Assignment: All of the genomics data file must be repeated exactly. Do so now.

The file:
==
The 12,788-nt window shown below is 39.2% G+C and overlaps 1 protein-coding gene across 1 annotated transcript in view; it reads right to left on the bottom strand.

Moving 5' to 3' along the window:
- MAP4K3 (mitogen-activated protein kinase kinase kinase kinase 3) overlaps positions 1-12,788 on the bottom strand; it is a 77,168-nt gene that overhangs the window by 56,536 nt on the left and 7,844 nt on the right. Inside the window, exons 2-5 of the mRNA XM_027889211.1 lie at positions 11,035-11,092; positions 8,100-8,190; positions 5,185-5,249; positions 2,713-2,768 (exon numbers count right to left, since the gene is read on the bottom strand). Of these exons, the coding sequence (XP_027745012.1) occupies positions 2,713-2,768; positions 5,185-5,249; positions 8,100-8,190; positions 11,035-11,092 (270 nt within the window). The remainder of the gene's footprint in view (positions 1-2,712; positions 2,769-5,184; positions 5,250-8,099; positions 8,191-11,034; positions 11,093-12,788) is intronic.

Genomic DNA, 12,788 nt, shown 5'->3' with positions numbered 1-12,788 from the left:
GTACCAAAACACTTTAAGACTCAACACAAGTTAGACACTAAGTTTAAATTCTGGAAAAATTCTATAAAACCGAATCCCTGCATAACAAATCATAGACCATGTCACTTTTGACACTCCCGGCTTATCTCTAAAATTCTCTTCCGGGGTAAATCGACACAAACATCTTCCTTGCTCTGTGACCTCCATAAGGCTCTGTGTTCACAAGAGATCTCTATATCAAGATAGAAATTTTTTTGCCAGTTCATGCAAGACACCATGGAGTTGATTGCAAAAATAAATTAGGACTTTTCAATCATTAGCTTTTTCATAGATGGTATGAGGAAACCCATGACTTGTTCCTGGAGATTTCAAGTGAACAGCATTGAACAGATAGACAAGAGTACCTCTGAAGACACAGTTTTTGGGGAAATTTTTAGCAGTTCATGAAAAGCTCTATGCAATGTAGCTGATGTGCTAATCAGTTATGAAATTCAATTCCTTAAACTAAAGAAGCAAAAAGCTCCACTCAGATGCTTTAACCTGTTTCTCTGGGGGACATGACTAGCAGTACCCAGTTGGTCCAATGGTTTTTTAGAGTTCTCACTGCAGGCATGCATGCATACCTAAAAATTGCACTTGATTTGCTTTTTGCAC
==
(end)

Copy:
The 12,788-nt window shown below is 39.2% G+C and overlaps 1 protein-coding gene across 1 annotated transcript in view; it reads right to left on the bottom strand.

Moving 5' to 3' along the window:
- MAP4K3 (mitogen-activated protein kinase kinase kinase kinase 3) overlaps positions 1-12,788 on the bottom strand; it is a 77,168-nt gene that overhangs the window by 56,536 nt on the left and 7,844 nt on the right. Inside the window, exons 2-5 of the mRNA XM_027889211.1 lie at positions 11,035-11,092; positions 8,100-8,190; positions 5,185-5,249; positions 2,713-2,768 (exon numbers count right to left, since the gene is read on the bottom strand). Of these exons, the coding sequence (XP_027745012.1) occupies positions 2,713-2,768; positions 5,185-5,249; positions 8,100-8,190; positions 11,035-11,092 (270 nt within the window). The remainder of the gene's footprint in view (positions 1-2,712; positions 2,769-5,184; positions 5,250-8,099; positions 8,191-11,034; positions 11,093-12,788) is intronic.

Genomic DNA, 12,788 nt, shown 5'->3' with positions numbered 1-12,788 from the left:
GTACCAAAACACTTTAAGACTCAACACAAGTTAGACACTAAGTTTAAATTCTGGAAAAATTCTATAAAACCGAATCCCTGCATAACAAATCATAGACCATGTCACTTTTGACACTCCCGGCTTATCTCTAAAATTCTCTTCCGGGGTAAATCGACACAAACATCTTCCTTGCTCTGTGACCTCCATAAGGCTCTGTGTTCACAAGAGATCTCTATATCAAGATAGAAATTTTTTTGCCAGTTCATGCAAGACACCATGGAGTTGATTGCAAAAATAAATTAGGACTTTTCAATCATTAGCTTTTTCATAGATGGTATGAGGAAACCCATGACTTGTTCCTGGAGATTTCAAGTGAACAGCATTGAACAGATAGACAAGAGTACCTCTGAAGACACAGTTTTTGGGGAAATTTTTAGCAGTTCATGAAAAGCTCTATGCAATGTAGCTGATGTGCTAATCAGTTATGAAATTCAATTCCTTAAACTAAAGAAGCAAAAAGCTCCACTCAGATGCTTTAACCTGTTTCTCTGGGGGACATGACTAGCAGTACCCAGTTGGTCCAATGGTTTTTTAGAGTTCTCACTGCAGGCATGCATGCATACCTAAAAATTGCACTTGATTTGCTTTTTGCAC